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The Bristol HPC group had a fantastic IEEE/ACM SuperComputing in Denver this 2017!

The University of Bristol’s HPC group had their most successful SuperComputing conference in Colorado. Main highlights for the group included:

  • We unveiled full technical details of ‘Isambard’, the world’s first production ARM-powered supercomputer. Prof Simon McIntosh-Smith disclosed full technical details and performance results at the Arm HPC user group meeting, on the afternoon of Monday Nov 20th. The full slides are available here. The performance results were the first ever disclosed in public for an HPC-class Arm server CPU, in this case, the Cavium ThunderX2. Isambard will be the first known example of Cray’s new XC50 Arm-based product line, consisting of over 160 dual socket Cavium ThunderX2 nodes, and >10,000 cores, networked by Cray’s Aries interconnect. Two articles on Isambard appeared on The Next Platform within 24 hours of our disclosure (announcement & benchmarks), and Simon even did his first ever video interview for Armdevices! (watch from 4m18s in) alt text alt text

  • Prof McIntosh-Smith also spoke on one panel and at one birds of a feather session on Arm-based supercomputing. The panel, “The ARM Software Ecosystem: Are We There Yet?”, was organised by NVIDIA’s CJ Newburn, and also featured representatives from UoMichgan, Oak Ridge, Los Alamos, Sandia, BSC, Arm, Cray and Fujitsu. Over 250 people attended this panel, one of the most popular at the conference. The BoF session, “The ARM User Experience: Testbeds and Deployment at HPC Centers”, was a useful session swapping experiences and best practise. It included researchers from RIKEN, Oak Ridge, BSC, Red Hat and SUSE.

  • As well as our Arm-related activities, we reported on some exciting progress we’ve been making in exploring parallel tasking frameworks. One of the new members of our group, Patrick Atkinson, spoke at Intel’s HPC Developer Conference on the Sunday morning, in a talk titled “Comparison and Analysis of Parallel Tasking Performance for an Irregular Application”. Patrick received a “people’s choice award” for his talk, a great honour and much deserved, especially given that his talk was one of the last in the schedule!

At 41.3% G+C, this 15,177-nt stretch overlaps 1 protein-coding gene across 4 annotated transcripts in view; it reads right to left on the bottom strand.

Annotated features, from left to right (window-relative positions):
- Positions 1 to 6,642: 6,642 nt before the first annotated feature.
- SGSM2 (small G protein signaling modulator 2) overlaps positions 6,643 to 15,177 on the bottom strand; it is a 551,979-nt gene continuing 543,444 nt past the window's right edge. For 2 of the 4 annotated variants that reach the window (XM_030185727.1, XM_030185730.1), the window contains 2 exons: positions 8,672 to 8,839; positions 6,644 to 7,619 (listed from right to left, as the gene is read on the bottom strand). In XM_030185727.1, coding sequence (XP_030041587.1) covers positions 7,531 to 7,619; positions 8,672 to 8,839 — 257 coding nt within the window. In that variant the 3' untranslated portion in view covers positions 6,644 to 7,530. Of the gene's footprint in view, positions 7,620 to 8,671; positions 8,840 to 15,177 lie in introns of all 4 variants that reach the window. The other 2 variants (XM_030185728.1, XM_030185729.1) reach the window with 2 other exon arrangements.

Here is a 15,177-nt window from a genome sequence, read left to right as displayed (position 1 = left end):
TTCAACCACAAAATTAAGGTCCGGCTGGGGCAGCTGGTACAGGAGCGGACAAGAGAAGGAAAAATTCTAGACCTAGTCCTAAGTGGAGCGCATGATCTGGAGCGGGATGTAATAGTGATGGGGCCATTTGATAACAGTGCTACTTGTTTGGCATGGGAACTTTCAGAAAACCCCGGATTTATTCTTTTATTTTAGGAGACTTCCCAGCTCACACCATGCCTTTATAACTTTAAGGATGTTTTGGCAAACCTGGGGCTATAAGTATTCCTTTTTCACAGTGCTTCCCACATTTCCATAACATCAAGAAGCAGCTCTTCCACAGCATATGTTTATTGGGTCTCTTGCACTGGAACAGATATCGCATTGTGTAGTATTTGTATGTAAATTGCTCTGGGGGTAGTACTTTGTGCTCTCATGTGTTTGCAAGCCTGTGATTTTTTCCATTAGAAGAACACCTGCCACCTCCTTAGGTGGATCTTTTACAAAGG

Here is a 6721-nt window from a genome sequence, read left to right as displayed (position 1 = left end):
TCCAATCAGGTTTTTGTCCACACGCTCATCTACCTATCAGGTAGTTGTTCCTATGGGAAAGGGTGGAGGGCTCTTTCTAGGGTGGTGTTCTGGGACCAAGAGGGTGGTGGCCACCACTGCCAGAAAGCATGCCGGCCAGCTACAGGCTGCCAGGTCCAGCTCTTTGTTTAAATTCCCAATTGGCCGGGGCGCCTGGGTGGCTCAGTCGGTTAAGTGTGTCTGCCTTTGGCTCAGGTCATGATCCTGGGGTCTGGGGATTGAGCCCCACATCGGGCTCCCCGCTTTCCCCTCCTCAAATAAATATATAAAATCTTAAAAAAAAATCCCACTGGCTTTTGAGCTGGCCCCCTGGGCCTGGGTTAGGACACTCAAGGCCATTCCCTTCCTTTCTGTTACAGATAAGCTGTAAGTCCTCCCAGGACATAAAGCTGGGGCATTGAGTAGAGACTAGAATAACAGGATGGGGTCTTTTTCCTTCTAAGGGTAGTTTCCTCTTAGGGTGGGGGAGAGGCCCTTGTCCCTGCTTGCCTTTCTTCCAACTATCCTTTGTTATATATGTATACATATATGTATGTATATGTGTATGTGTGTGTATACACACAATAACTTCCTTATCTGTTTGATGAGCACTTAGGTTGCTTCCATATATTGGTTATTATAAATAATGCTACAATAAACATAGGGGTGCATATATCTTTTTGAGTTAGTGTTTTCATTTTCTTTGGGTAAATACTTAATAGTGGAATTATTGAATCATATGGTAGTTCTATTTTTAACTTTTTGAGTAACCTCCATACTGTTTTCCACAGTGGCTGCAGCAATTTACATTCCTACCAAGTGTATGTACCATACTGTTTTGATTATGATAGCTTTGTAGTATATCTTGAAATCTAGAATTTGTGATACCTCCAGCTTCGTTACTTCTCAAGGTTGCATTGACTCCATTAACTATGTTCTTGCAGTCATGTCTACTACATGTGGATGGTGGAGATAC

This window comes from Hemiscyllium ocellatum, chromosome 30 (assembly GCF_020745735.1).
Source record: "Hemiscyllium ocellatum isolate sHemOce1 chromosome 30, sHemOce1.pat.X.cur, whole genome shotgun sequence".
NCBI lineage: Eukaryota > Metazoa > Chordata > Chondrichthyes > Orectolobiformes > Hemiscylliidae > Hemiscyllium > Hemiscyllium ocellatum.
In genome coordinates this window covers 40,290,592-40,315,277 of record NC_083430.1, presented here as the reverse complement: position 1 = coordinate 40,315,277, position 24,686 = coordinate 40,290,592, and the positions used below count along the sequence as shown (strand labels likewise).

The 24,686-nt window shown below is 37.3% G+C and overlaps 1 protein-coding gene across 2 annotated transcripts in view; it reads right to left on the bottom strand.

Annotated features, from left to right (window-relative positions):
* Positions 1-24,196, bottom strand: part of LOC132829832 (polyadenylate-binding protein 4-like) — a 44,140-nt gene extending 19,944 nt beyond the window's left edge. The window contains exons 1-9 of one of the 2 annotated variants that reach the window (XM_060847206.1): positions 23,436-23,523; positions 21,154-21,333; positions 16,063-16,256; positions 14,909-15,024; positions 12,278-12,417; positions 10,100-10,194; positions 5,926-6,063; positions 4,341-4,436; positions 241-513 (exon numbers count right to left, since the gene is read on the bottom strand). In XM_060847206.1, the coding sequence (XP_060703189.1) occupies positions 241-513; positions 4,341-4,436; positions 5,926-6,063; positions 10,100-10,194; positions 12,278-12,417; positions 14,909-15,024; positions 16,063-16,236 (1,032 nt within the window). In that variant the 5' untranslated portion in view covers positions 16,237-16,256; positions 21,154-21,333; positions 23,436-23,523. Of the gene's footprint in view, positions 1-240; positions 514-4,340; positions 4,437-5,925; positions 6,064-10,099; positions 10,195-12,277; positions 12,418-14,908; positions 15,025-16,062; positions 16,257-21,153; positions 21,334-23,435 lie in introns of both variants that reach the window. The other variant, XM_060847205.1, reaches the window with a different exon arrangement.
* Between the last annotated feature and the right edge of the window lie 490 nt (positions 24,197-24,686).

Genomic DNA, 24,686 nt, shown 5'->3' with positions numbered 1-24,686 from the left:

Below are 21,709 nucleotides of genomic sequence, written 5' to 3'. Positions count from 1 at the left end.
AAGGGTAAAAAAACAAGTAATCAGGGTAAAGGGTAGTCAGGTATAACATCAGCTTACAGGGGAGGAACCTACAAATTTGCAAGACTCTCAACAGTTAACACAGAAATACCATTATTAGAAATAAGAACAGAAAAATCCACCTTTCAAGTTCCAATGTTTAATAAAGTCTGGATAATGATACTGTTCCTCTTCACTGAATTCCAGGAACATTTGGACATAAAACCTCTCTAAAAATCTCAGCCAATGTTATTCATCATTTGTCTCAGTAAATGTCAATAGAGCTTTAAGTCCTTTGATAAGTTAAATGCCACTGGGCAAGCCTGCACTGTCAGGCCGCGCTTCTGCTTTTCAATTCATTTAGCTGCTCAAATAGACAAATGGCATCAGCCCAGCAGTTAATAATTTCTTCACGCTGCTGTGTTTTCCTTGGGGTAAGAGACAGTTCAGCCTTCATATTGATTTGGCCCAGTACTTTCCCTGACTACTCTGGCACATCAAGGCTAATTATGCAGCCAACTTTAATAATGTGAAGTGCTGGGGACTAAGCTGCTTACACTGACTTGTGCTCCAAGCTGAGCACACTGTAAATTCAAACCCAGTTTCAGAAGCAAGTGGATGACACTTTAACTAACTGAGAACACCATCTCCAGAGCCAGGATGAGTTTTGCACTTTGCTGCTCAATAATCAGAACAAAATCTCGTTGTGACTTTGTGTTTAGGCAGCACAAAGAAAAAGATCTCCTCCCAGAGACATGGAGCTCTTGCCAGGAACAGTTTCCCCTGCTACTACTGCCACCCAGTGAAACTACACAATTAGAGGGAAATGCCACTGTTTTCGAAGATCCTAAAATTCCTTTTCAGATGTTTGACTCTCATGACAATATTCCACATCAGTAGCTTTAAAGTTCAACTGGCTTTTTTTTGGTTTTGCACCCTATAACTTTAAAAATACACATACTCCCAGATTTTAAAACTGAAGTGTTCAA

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  • We had two posters at SC17, one on BabelStream’s new ability to benchmark cache bandwidths in a cross platform manner, and a second on some new results from our fault tolerance research.

  • We presented some important new work from a 12-month study on contemporary memory per node and memory per core use from Archer, the UK’s national HPC system. This study, jointly authored by Dr Andy Turner from EPCC, and Prof Simon McIntosh-Smith from Bristol, included the important results that most scientific simulations running on Archer require only 0.5-1.0 GiB of memory per core. This indicates that future processors that include a limited amount of high bandwidth memory might be usable by most of the workloads on machines like Archer, and without any major software modifications. The paper, titled “A Survey of Application Memory Usage on a National Supercomputer: An Analysis of Memory Requirements on ARCHER” was presented at the PMBS workshop. The slides from the presentation are also available online.

  • Another new member of our group, Andrei Poenaru, gave a talk on Arm’s new vector instruction set, SVE, at their SVE usergroup meeting on Thursday afternoon. The agenda of the meeting is available online, while Andrei’s slides are also available here.

  • We ran a half day tutorial on “Programming your GPU with OpenMP”, along with Tim Mattson from Intel. This was hugely popular, with over 60 people attending the course. We hope to run this again at SC18!

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  • We were also busy with many other activities, including the Archer2 procurement, LLVM developments, the OpenMP 20th anniversary session on future directions, and many more!

This was our group’s best SC yet, we look forward to even better ones to come!

Simon McIntosh-Smith, Professor of High Performance Computing, Head of the HPC Group, University of Bristol. Follow @simonmcs for more news from the HPC research group in Bristol.

(The University of Bristol’s HPC group is Simon McIntosh-Smith, James Price, Tom Deakin, Matt Martineau, Mike O’Connor, Patrick Atkinson, George Pawelczak and Andrei Poenaru)